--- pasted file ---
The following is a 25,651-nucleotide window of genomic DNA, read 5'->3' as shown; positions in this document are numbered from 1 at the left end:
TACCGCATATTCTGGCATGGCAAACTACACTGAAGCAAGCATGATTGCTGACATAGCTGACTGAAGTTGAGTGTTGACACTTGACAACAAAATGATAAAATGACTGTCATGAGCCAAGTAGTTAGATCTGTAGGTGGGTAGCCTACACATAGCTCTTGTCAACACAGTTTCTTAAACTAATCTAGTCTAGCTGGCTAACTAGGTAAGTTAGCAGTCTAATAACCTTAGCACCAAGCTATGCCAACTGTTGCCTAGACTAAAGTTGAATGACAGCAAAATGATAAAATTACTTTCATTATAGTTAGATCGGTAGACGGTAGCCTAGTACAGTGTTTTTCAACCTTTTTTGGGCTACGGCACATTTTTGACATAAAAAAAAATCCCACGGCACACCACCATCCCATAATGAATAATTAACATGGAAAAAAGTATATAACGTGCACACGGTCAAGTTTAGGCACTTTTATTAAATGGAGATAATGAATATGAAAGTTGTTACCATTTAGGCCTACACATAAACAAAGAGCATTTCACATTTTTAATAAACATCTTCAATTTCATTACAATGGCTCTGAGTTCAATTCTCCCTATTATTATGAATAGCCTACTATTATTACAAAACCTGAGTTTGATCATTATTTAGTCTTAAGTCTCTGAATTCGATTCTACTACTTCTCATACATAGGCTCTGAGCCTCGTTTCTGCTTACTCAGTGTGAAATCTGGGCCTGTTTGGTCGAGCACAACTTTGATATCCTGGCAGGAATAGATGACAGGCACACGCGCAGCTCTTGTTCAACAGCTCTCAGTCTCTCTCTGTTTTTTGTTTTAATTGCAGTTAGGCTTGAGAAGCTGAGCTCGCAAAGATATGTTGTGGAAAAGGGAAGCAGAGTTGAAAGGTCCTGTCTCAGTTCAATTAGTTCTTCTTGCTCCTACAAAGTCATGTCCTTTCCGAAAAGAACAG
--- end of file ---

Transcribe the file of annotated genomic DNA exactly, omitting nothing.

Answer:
The following is a 25,651-nucleotide window of genomic DNA, read 5'->3' as shown; positions in this document are numbered from 1 at the left end:
TACCGCATATTCTGGCATGGCAAACTACACTGAAGCAAGCATGATTGCTGACATAGCTGACTGAAGTTGAGTGTTGACACTTGACAACAAAATGATAAAATGACTGTCATGAGCCAAGTAGTTAGATCTGTAGGTGGGTAGCCTACACATAGCTCTTGTCAACACAGTTTCTTAAACTAATCTAGTCTAGCTGGCTAACTAGGTAAGTTAGCAGTCTAATAACCTTAGCACCAAGCTATGCCAACTGTTGCCTAGACTAAAGTTGAATGACAGCAAAATGATAAAATTACTTTCATTATAGTTAGATCGGTAGACGGTAGCCTAGTACAGTGTTTTTCAACCTTTTTTGGGCTACGGCACATTTTTGACATAAAAAAAAATCCCACGGCACACCACCATCCCATAATGAATAATTAACATGGAAAAAAGTATATAACGTGCACACGGTCAAGTTTAGGCACTTTTATTAAATGGAGATAATGAATATGAAAGTTGTTACCATTTAGGCCTACACATAAACAAAGAGCATTTCACATTTTTAATAAACATCTTCAATTTCATTACAATGGCTCTGAGTTCAATTCTCCCTATTATTATGAATAGCCTACTATTATTACAAAACCTGAGTTTGATCATTATTTAGTCTTAAGTCTCTGAATTCGATTCTACTACTTCTCATACATAGGCTCTGAGCCTCGTTTCTGCTTACTCAGTGTGAAATCTGGGCCTGTTTGGTCGAGCACAACTTTGATATCCTGGCAGGAATAGATGACAGGCACACGCGCAGCTCTTGTTCAACAGCTCTCAGTCTCTCTCTGTTTTTTGTTTTAATTGCAGTTAGGCTTGAGAAGCTGAGCTCGCAAAGATATGTTGTGGAAAAGGGAAGCAGAGTTGAAAGGTCCTGTCTCAGTTCAATTAGTTCTTCTTGCTCCTACAAAGTCATGTCCTTTCCGAAAAGAACAG